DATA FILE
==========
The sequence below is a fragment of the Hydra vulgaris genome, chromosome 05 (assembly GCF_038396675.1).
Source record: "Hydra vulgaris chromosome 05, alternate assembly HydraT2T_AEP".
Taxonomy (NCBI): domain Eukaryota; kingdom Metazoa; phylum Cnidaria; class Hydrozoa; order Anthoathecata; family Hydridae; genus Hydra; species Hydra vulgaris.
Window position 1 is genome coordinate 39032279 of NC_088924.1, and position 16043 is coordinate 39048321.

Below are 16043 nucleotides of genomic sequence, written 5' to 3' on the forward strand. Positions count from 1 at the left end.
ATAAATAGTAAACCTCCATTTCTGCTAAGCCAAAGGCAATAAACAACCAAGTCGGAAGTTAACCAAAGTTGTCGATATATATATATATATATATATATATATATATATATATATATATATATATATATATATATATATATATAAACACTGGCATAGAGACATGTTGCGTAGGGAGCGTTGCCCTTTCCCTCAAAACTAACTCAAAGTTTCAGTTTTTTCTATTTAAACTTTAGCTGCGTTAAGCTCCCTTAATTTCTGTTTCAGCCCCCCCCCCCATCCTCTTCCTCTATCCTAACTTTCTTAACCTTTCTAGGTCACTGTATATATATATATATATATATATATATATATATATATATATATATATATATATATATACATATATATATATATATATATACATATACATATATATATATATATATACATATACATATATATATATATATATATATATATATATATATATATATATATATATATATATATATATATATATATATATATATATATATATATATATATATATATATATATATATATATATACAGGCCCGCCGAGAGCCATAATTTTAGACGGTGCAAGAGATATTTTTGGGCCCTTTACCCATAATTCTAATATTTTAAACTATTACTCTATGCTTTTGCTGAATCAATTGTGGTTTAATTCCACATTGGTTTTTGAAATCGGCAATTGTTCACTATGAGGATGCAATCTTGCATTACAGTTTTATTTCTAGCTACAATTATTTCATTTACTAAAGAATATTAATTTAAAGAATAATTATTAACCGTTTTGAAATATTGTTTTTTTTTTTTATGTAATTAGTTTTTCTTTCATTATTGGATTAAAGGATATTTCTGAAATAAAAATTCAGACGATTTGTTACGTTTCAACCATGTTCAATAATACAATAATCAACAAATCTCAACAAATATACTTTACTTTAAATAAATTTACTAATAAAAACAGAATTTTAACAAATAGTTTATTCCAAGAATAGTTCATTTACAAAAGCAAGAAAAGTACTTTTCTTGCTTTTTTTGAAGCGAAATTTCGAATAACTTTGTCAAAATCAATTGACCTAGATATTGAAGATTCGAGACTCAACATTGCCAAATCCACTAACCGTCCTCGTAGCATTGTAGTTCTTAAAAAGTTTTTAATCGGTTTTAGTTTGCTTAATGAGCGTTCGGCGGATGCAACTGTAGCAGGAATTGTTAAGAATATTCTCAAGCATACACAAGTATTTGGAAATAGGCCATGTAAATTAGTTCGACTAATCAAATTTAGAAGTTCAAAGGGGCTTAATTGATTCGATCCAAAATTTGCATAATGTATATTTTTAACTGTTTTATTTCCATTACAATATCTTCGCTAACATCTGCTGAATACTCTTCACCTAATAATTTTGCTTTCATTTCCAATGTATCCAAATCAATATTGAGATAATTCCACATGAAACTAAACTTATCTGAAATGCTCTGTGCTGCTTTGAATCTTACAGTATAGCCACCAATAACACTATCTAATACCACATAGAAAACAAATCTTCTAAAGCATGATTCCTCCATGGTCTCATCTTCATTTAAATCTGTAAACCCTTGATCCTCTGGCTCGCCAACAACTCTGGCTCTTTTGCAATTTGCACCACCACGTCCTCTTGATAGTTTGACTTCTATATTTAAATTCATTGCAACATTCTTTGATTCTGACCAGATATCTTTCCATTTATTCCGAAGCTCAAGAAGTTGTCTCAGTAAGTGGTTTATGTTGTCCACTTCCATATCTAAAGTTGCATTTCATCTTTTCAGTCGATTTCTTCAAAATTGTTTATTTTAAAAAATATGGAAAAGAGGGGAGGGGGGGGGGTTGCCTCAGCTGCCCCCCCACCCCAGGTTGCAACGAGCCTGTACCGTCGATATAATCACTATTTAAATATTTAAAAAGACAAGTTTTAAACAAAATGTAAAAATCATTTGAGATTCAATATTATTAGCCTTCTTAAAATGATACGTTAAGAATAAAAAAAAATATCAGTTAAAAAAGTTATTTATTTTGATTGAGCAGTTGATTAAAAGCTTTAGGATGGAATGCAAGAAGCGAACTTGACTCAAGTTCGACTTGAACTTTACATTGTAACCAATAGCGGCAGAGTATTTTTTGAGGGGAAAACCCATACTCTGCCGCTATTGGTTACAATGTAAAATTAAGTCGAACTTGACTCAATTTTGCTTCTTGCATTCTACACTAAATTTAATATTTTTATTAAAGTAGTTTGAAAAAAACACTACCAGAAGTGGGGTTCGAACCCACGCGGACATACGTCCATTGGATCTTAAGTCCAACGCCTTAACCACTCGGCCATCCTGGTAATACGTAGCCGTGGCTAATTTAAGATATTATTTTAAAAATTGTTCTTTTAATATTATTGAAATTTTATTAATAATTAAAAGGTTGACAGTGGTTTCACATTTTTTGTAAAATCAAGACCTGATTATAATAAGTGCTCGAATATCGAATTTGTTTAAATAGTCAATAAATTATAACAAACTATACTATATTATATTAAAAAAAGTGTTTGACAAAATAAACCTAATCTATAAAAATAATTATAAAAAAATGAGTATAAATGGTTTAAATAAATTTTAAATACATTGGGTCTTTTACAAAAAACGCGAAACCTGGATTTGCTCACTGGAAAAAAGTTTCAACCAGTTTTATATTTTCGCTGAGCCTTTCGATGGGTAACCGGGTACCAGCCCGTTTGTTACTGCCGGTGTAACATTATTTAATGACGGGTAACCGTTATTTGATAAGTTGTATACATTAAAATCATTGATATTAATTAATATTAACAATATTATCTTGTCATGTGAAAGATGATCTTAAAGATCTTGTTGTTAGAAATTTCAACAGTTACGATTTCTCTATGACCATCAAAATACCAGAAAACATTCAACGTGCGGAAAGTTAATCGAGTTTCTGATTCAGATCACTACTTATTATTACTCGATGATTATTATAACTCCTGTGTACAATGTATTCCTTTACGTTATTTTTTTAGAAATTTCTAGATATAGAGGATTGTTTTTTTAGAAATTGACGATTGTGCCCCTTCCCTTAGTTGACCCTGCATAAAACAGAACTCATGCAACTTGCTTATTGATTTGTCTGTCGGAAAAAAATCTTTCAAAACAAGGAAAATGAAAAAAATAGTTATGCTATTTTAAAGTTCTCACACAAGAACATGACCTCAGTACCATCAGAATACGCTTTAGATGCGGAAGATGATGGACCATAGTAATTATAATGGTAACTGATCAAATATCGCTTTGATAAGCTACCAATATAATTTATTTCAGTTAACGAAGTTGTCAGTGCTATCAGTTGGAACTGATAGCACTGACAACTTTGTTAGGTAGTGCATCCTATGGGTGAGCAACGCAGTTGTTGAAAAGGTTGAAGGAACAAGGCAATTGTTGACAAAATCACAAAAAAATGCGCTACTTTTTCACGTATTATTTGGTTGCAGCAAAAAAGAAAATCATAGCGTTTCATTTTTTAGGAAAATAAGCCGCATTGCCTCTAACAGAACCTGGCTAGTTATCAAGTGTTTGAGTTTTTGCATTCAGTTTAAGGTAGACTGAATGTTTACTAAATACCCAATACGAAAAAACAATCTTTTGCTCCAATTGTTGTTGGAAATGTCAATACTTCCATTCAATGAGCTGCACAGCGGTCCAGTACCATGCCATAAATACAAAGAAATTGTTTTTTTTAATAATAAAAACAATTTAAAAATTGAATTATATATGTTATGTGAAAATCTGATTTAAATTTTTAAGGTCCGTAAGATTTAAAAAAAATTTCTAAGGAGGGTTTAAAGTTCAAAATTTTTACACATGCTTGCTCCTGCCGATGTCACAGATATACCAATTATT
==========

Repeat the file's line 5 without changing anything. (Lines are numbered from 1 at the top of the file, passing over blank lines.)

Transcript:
Below are 16043 nucleotides of genomic sequence, written 5' to 3' on the forward strand. Positions count from 1 at the left end.